|EDUC 1300 Course Syllabus
Course Description OR What the heck does EDUC 1300 mean?
EDUC 1300 is a course designed to give students a variety of tricks and tools to use in order to be successful in high school and college. You are entering a very different world of learning now. You will be taking a more active role in your education with quite a bit more freedom, but with that power comes responsibility (think Spider Man). You will also be in charge of organizing your materials, keeping up with your assignments, and taking responsibility for your performance. It is THESE skills and personal insight that are the number one factor in determining your success in college, not your content knowledge, and, unfortunately, more and more students are entering college without these skills, falling behind or dropping out as a result.
The course EDUC 1300 is a freshman level class at Lone Star College. Students who enter in degree programs are typically REQUIRED to take the course to ensure they have the basic skills to be successful. While the course is somewhat adapted for Quest, much of the content remains the same, and our goal here is to give you these skills now so you will be able to utilize these tricks and tools in your high school and college careers. It is basically a HUGE leg up in whatever field you choose to pursue.
Course Objectives OR So what are we learning?
The objectives for the course are outlined by two sources: TEKS (Texas Essential Knowledge and Skills), and ASPIRE (College Readiness Standards). I’m sure that means so much to you right now, so let me explain.
The TEKS are a set of standards that outline the knowledge and skills a student should have at the end of a course or by the time he/she graduates high school in the state of Texas. Every state has its own set, but the TEKS is ours.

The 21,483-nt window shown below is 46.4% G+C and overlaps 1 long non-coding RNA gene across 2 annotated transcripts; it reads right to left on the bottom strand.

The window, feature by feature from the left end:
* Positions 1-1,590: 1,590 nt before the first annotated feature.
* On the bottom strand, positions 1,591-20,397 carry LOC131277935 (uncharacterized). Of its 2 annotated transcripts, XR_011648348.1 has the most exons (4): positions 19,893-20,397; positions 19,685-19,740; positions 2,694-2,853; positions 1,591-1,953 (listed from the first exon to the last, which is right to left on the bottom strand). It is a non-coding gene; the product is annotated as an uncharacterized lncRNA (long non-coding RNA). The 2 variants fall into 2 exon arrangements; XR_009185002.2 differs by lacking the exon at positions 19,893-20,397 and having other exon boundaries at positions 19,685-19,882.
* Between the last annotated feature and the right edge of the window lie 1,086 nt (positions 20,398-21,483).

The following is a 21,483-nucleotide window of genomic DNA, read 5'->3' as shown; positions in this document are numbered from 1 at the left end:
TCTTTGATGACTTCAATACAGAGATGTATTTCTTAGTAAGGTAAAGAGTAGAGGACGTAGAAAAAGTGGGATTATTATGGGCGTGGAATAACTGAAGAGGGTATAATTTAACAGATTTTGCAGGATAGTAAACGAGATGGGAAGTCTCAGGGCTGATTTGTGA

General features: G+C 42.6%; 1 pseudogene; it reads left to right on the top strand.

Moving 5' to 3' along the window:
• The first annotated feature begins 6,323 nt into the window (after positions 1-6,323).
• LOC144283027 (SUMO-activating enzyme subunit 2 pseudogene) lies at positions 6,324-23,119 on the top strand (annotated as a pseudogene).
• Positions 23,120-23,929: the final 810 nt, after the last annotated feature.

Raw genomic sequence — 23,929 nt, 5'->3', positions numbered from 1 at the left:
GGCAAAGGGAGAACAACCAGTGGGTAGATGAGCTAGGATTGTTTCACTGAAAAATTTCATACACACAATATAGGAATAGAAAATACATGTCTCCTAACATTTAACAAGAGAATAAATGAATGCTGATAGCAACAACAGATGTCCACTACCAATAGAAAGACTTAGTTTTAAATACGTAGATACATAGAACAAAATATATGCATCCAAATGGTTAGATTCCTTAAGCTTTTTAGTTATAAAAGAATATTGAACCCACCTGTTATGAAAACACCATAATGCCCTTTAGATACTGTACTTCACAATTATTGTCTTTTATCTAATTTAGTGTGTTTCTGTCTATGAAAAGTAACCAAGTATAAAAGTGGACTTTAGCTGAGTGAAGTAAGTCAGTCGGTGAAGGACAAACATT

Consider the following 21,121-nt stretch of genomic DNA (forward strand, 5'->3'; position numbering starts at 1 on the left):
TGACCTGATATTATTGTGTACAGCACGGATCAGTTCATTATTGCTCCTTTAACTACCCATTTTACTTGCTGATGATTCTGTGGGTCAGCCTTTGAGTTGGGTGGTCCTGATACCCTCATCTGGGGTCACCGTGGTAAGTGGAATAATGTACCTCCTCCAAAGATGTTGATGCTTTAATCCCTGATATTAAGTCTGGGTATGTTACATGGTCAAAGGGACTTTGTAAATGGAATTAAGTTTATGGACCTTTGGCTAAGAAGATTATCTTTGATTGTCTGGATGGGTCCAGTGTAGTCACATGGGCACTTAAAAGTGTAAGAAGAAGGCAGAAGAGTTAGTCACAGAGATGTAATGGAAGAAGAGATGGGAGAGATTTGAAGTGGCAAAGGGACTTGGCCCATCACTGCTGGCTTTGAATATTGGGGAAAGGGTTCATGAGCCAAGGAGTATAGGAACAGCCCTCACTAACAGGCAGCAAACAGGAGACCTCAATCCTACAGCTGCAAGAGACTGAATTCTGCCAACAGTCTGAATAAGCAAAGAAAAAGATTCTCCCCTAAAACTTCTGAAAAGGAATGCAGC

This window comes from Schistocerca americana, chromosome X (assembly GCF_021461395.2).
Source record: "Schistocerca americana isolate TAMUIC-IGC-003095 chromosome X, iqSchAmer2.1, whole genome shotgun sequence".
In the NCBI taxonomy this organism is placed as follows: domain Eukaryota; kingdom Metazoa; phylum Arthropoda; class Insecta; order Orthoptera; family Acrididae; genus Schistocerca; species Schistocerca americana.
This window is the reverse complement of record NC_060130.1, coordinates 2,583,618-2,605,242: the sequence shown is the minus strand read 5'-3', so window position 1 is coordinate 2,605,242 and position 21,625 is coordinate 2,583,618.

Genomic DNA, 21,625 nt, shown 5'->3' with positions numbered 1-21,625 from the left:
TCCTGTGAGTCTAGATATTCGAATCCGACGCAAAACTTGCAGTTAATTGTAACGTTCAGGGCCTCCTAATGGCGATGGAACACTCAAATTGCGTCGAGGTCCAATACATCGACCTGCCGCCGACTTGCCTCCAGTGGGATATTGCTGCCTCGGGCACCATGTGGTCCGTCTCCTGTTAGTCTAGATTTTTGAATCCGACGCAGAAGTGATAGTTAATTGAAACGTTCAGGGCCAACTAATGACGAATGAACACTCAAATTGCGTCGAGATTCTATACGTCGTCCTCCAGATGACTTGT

ASPIRE is something you will hear quite a bit about over the next few years. It is an acronym for the six most important factors that determine a person’s success in college. There are posters all over Quest spelling these out more clearly, and every facilitator designs curriculum around ASPIRE.
You will be getting other sheets outlining both of these sources more extensively.
So what will be covered in the class? Here’s a brief list of topics:
Goal making and execution
Group and individual study skills and habits
Stress reduction and managing anxiety
Writing, research, and presentation skills
And a heck of a lot more
Assignments OR What are we doing?
You will have a number of different types of assignments. There are, however, a few assignments and in-class work that will be done on a regular basis. The processes and expectations for these assignments will be described below. There will be other types of assignments, but they will be tied to one specific lesson. The assignments described below will be on-going. Just because it is not written here does not mean it is not important. So don’t even try to pull that
Quote of the Day
There will be a “Quote of the day” at the beginning of every class. It will be written on the board. It is expected that you will enter class on time, and you will write the quote on either a sheet of loose paper or in a notebook. You must include the quote, the date, and a quick reflection on what you think the quote means (or what it means to you). You must keep ALL of these quotes in a location where you will not lose them and where you will have easy access to them. You will see why.
Journals are meant to help you reflect on the course content and your own beliefs about learning, success, and yourself. The best way to be successful in any facet of life is to reflect on your thoughts and actions and see how they affect your outcomes. After all, if you keep doing and thinking the same thing, chances are you’ll always get the same result.
You will have at least one Journal topic every week. You may have options for these topics, you may not; they depend on what is covered in class each week. Topics will be given at the end of class on either Wednesday or Thursday, depending on your schedule. These journals are due at the beginning of the next class. So if you meet on A days, you will get the topics on Wednesday, and the journal is due at the beginning of your class on Monday. There will be a turn in box next to my desk. It is expected that you will place your journal in the turn in box.